Do you know what is a real world problem just waiting to be tackled? Teaching in a classroom. Do you know where there is a large pool of experts in the field? In a school. Do you know who creates their own learning experiences every day? Teachers trying to navigate the needs of their students and their districts.

Why can’t our professional development take the form of the workshop model? Why can’t we have authentic project-based learning experiences as teachers and have it count as our mandatory PD? We can, and that is what I have been working on in my school.

My first step was to survey the needs of my peers. It is one of the basics of teaching – pre-assessing what students know, need to know and want to learn – but it is rarely done for teachers. I found that my colleagues were overwhelmed with all of the new initiatives that our district had launched. They were excited and curious about them, but there were simply too many things to do and too little support to do them.

Next, I asked who was ready to go on this journey with me. Effective grassroots change begins with working with the willing. We set up a format (meeting bi-weekly), an agenda (a mixture of teachers presenting their own project-based learning ideas and asking for feedback and special topic sessions), and a purpose (to more effectively implement our school’s and district’s initiative in a proactive and positive way). All of this was done on our own time and for free.

We created teacher-centered PD! We come together for mini lessons (e.g., let’s look at scaffolding) and then break into our work time (e.g., implementing our PBLs in the classroom) and then come back together for reflection (e.g., did I hit the mark with that standard?). This is the same workshop model we implement in the classroom, but it was revolutionary because it was for us, by us, and the impact was amazing.  Every single person involved has said: “This is what we need, this is helpful, this makes my classroom more effective and joyful.”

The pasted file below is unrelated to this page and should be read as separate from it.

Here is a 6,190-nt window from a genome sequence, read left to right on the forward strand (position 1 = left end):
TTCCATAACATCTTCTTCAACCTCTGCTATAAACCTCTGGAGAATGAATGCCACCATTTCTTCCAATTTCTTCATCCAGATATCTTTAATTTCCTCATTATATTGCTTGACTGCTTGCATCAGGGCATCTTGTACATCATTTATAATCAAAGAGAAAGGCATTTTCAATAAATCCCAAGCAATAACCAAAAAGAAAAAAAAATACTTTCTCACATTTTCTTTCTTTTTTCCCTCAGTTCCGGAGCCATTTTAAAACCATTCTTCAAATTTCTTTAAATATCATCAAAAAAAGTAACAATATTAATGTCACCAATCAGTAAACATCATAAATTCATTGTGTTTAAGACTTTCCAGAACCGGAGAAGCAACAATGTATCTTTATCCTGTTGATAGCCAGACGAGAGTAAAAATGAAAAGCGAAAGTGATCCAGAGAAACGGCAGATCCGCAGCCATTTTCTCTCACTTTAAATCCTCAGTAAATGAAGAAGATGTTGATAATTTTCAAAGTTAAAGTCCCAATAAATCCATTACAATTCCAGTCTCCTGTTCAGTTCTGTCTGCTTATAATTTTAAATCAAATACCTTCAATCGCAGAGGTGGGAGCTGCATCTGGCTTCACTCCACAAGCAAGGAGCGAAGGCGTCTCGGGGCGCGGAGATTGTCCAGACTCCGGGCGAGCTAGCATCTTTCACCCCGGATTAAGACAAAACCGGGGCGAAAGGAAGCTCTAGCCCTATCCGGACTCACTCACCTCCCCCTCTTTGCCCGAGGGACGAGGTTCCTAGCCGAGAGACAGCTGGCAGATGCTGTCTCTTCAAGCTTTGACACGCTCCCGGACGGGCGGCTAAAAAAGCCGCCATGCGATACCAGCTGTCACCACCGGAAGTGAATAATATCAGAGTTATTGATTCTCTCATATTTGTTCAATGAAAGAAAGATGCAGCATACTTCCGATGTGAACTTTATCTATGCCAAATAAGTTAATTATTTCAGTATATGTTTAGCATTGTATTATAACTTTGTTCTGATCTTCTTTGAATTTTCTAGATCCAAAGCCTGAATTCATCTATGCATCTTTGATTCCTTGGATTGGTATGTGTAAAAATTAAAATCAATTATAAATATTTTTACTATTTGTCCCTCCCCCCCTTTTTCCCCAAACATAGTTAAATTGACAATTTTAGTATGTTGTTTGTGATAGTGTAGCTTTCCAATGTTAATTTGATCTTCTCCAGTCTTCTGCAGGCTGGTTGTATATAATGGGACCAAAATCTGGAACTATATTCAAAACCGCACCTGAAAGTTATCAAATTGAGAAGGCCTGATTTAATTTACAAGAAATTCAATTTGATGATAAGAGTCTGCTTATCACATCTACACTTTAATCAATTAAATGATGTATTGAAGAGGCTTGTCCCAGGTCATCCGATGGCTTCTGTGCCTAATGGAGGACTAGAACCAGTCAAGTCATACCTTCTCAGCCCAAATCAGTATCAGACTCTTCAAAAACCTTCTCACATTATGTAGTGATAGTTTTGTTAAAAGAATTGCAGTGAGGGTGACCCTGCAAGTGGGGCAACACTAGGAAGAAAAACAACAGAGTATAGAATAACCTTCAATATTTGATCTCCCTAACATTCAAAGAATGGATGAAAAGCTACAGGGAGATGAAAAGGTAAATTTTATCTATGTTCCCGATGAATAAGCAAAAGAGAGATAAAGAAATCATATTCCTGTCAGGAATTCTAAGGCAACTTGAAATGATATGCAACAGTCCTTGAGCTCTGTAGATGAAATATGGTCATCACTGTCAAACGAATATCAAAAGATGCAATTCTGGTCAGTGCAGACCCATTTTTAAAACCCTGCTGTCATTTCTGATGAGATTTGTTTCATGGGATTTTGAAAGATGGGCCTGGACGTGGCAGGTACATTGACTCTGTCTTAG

The formula is simple: ask what is needed, use the experts in the building, put it into practice and then come back together to reflect. It is instant, personalized, differentiated and cost-effective professional development. All it takes is a willing building coordinator and for the administration to provide PD hours.

And just think, as we work out the kinks, everything can be archived and offered to provide support for other communities of teachers and schools. We can make professional development a joyful and meaningful experience. We just have to trust teachers, just like we trust our students every day.

 

Torri Lee Martin is a middle school mathematics teacher with the Jefferson County public school system. She earned her bachelor’s degree from the University of Virginia, a master’s degree from the University of Kentucky, a master’s degree in middle school mathematics from the University of Louisville and received a K-12 gifted endorsement from Western Kentucky University. She is a National Board Certified Teacher and cohort member of KyCTEPS (Classroom Teachers Enacting Positive Solutions).

1 COMMENT

  1. I agree, it’s especially frustrating as a substitute, to walk in and know that a teacher has technology and I can’t access it properly!